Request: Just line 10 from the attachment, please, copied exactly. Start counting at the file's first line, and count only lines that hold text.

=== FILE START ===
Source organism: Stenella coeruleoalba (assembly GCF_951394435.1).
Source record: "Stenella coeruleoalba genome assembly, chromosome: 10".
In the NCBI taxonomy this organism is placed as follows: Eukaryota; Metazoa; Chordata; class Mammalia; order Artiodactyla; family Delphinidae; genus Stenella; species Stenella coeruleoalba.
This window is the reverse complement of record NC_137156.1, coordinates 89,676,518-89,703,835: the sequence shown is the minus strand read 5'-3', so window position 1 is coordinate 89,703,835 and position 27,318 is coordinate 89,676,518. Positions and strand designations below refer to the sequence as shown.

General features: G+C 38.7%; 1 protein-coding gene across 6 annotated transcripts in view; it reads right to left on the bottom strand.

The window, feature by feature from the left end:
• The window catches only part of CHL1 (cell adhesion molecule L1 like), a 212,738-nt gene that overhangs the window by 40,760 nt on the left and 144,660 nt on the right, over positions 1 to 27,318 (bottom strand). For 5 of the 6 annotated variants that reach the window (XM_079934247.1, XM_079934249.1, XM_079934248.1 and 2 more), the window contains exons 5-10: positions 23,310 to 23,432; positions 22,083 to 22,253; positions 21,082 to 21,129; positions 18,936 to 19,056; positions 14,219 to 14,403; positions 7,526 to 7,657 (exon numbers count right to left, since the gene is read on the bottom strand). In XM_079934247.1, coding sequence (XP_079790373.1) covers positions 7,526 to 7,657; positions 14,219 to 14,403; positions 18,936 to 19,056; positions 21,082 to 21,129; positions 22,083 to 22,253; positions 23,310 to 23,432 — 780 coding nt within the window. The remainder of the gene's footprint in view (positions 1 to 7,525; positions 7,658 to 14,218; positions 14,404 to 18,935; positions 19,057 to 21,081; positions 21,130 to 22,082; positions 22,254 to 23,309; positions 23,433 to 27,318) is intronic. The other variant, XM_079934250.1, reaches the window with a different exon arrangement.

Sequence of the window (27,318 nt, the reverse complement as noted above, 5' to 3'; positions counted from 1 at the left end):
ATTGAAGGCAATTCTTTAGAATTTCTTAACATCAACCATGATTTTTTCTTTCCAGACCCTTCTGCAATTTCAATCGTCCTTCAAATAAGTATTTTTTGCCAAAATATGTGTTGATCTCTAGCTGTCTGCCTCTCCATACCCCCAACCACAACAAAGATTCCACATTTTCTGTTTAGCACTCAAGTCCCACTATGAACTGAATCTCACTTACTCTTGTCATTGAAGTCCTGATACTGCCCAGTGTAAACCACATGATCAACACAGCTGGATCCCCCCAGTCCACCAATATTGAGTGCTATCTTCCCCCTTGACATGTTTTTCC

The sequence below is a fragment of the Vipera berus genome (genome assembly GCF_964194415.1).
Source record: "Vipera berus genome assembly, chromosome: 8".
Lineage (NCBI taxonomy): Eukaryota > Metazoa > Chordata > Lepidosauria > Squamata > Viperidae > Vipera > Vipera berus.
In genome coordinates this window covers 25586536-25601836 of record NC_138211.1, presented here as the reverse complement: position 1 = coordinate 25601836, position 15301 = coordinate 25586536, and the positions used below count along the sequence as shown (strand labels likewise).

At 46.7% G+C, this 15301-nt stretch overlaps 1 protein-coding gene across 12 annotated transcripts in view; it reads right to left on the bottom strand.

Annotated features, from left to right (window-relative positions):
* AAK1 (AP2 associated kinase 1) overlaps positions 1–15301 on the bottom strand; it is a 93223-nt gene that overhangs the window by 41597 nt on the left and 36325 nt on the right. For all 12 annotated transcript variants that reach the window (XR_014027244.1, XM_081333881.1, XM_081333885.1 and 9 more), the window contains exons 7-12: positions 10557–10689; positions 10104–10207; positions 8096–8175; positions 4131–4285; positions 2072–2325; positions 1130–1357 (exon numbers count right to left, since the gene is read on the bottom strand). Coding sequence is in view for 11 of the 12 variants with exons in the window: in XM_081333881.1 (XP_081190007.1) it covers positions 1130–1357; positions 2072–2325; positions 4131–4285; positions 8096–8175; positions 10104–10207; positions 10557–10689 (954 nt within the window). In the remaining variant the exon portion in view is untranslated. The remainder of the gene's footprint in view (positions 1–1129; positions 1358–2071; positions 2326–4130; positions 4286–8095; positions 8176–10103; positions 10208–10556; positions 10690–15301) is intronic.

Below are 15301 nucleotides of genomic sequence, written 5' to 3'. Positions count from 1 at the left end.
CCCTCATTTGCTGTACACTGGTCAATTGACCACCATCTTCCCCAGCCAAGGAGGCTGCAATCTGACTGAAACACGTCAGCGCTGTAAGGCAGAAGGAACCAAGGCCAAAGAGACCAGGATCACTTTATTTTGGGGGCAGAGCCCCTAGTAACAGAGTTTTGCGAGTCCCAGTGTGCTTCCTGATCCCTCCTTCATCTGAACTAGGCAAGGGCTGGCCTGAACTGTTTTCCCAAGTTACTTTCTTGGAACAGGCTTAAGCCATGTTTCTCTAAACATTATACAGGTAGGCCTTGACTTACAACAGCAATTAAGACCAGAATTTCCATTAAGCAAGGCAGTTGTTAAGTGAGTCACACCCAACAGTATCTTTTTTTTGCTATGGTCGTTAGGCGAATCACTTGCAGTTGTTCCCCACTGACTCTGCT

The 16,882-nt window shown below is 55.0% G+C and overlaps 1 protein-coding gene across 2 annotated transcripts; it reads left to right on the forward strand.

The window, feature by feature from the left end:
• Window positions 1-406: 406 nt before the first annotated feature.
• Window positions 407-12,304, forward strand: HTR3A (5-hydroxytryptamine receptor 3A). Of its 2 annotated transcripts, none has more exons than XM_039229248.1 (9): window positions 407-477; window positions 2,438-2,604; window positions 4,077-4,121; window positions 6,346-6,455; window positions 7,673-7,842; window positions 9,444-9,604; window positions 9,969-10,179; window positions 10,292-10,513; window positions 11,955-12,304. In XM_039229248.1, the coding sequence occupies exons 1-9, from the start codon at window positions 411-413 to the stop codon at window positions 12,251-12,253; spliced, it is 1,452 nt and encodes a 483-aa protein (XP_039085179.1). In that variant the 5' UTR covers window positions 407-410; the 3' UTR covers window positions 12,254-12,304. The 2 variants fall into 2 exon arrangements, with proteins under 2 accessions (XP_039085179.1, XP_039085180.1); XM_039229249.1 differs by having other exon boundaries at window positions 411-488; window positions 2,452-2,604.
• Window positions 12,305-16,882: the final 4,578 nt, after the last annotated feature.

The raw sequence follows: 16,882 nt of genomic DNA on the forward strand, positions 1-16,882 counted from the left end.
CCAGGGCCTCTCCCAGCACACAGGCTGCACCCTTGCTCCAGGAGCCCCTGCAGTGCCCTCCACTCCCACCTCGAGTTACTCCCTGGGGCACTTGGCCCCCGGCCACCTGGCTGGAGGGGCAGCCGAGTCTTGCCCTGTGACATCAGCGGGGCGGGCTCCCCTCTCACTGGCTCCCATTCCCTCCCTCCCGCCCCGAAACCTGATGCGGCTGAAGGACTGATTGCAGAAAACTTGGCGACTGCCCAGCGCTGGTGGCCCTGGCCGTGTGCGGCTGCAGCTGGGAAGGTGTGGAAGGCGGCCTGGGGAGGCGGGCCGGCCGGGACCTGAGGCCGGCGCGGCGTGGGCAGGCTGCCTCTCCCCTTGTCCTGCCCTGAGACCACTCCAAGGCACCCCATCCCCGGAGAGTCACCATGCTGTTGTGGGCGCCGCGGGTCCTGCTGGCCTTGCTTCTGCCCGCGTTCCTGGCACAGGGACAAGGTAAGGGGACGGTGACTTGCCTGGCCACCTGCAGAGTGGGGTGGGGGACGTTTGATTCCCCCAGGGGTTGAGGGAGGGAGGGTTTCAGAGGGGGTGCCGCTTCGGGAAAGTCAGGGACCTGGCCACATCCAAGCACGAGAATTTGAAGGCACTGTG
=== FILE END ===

The sequence below is a fragment of the Vipera berus genome (genome assembly GCF_964194415.1).